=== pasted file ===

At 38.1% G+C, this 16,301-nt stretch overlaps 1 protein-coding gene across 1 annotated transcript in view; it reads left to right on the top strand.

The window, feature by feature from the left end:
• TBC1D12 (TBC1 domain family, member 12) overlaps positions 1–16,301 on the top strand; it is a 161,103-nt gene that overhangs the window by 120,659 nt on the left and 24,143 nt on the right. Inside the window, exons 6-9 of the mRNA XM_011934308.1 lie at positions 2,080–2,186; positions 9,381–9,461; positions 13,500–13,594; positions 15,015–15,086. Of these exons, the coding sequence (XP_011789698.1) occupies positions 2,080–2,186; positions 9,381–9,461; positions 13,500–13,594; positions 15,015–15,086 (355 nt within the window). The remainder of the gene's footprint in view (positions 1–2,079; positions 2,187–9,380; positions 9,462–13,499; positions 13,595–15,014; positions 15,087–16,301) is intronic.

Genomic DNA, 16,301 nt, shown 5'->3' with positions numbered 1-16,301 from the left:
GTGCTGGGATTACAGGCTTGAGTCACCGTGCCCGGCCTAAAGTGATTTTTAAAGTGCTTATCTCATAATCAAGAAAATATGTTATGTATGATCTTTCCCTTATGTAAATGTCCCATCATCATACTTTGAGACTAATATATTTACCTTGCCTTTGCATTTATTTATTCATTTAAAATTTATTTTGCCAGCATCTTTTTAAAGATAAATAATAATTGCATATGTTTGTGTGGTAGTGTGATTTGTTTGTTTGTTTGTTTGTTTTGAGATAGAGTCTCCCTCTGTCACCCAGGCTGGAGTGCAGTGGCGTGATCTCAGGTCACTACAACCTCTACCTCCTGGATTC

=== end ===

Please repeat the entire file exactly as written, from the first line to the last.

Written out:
At 38.1% G+C, this 16,301-nt stretch overlaps 1 protein-coding gene across 1 annotated transcript in view; it reads left to right on the top strand.

The window, feature by feature from the left end:
• TBC1D12 (TBC1 domain family, member 12) overlaps positions 1–16,301 on the top strand; it is a 161,103-nt gene that overhangs the window by 120,659 nt on the left and 24,143 nt on the right. Inside the window, exons 6-9 of the mRNA XM_011934308.1 lie at positions 2,080–2,186; positions 9,381–9,461; positions 13,500–13,594; positions 15,015–15,086. Of these exons, the coding sequence (XP_011789698.1) occupies positions 2,080–2,186; positions 9,381–9,461; positions 13,500–13,594; positions 15,015–15,086 (355 nt within the window). The remainder of the gene's footprint in view (positions 1–2,079; positions 2,187–9,380; positions 9,462–13,499; positions 13,595–15,014; positions 15,087–16,301) is intronic.

Genomic DNA, 16,301 nt, shown 5'->3' with positions numbered 1-16,301 from the left:
GTGCTGGGATTACAGGCTTGAGTCACCGTGCCCGGCCTAAAGTGATTTTTAAAGTGCTTATCTCATAATCAAGAAAATATGTTATGTATGATCTTTCCCTTATGTAAATGTCCCATCATCATACTTTGAGACTAATATATTTACCTTGCCTTTGCATTTATTTATTCATTTAAAATTTATTTTGCCAGCATCTTTTTAAAGATAAATAATAATTGCATATGTTTGTGTGGTAGTGTGATTTGTTTGTTTGTTTGTTTGTTTTGAGATAGAGTCTCCCTCTGTCACCCAGGCTGGAGTGCAGTGGCGTGATCTCAGGTCACTACAACCTCTACCTCCTGGATTC